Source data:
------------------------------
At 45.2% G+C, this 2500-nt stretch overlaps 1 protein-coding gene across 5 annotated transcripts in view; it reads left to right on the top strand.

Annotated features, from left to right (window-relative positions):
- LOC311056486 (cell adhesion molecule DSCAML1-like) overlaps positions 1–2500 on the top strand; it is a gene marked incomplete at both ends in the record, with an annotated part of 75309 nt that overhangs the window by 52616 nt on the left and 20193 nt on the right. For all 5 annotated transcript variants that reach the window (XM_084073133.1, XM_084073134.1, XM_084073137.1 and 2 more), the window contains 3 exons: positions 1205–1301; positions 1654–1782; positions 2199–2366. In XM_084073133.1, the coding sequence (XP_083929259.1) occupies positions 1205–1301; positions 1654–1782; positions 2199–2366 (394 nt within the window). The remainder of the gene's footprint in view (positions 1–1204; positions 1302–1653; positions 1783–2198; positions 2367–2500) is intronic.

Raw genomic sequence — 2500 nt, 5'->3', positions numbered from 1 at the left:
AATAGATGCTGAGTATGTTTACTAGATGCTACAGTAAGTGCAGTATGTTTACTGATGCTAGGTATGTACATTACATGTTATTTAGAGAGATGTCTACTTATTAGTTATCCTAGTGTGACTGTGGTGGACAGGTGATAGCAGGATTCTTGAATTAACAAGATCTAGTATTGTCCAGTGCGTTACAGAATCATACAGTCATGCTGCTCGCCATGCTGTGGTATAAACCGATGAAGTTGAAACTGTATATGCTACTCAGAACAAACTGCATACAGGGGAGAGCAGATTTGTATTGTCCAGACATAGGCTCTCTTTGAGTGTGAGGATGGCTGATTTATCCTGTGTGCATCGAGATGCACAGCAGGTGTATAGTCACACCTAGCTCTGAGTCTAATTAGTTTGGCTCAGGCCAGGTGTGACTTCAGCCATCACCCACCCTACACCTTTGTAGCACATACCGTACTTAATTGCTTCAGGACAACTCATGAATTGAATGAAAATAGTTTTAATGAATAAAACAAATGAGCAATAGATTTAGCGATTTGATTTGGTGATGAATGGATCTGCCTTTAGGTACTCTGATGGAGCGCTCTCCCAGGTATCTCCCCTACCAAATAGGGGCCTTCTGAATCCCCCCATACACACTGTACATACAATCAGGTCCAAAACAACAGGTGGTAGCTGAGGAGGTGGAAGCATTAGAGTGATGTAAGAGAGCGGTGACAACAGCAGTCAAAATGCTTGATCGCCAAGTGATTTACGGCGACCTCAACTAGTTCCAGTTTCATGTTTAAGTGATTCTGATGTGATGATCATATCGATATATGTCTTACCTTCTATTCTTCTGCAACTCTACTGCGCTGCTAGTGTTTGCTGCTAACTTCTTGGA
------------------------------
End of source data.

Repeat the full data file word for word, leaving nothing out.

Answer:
At 45.2% G+C, this 2500-nt stretch overlaps 1 protein-coding gene across 5 annotated transcripts in view; it reads left to right on the top strand.

Annotated features, from left to right (window-relative positions):
- LOC311056486 (cell adhesion molecule DSCAML1-like) overlaps positions 1–2500 on the top strand; it is a gene marked incomplete at both ends in the record, with an annotated part of 75309 nt that overhangs the window by 52616 nt on the left and 20193 nt on the right. For all 5 annotated transcript variants that reach the window (XM_084073133.1, XM_084073134.1, XM_084073137.1 and 2 more), the window contains 3 exons: positions 1205–1301; positions 1654–1782; positions 2199–2366. In XM_084073133.1, the coding sequence (XP_083929259.1) occupies positions 1205–1301; positions 1654–1782; positions 2199–2366 (394 nt within the window). The remainder of the gene's footprint in view (positions 1–1204; positions 1302–1653; positions 1783–2198; positions 2367–2500) is intronic.

Raw genomic sequence — 2500 nt, 5'->3', positions numbered from 1 at the left:
AATAGATGCTGAGTATGTTTACTAGATGCTACAGTAAGTGCAGTATGTTTACTGATGCTAGGTATGTACATTACATGTTATTTAGAGAGATGTCTACTTATTAGTTATCCTAGTGTGACTGTGGTGGACAGGTGATAGCAGGATTCTTGAATTAACAAGATCTAGTATTGTCCAGTGCGTTACAGAATCATACAGTCATGCTGCTCGCCATGCTGTGGTATAAACCGATGAAGTTGAAACTGTATATGCTACTCAGAACAAACTGCATACAGGGGAGAGCAGATTTGTATTGTCCAGACATAGGCTCTCTTTGAGTGTGAGGATGGCTGATTTATCCTGTGTGCATCGAGATGCACAGCAGGTGTATAGTCACACCTAGCTCTGAGTCTAATTAGTTTGGCTCAGGCCAGGTGTGACTTCAGCCATCACCCACCCTACACCTTTGTAGCACATACCGTACTTAATTGCTTCAGGACAACTCATGAATTGAATGAAAATAGTTTTAATGAATAAAACAAATGAGCAATAGATTTAGCGATTTGATTTGGTGATGAATGGATCTGCCTTTAGGTACTCTGATGGAGCGCTCTCCCAGGTATCTCCCCTACCAAATAGGGGCCTTCTGAATCCCCCCATACACACTGTACATACAATCAGGTCCAAAACAACAGGTGGTAGCTGAGGAGGTGGAAGCATTAGAGTGATGTAAGAGAGCGGTGACAACAGCAGTCAAAATGCTTGATCGCCAAGTGATTTACGGCGACCTCAACTAGTTCCAGTTTCATGTTTAAGTGATTCTGATGTGATGATCATATCGATATATGTCTTACCTTCTATTCTTCTGCAACTCTACTGCGCTGCTAGTGTTTGCTGCTAACTTCTTGGA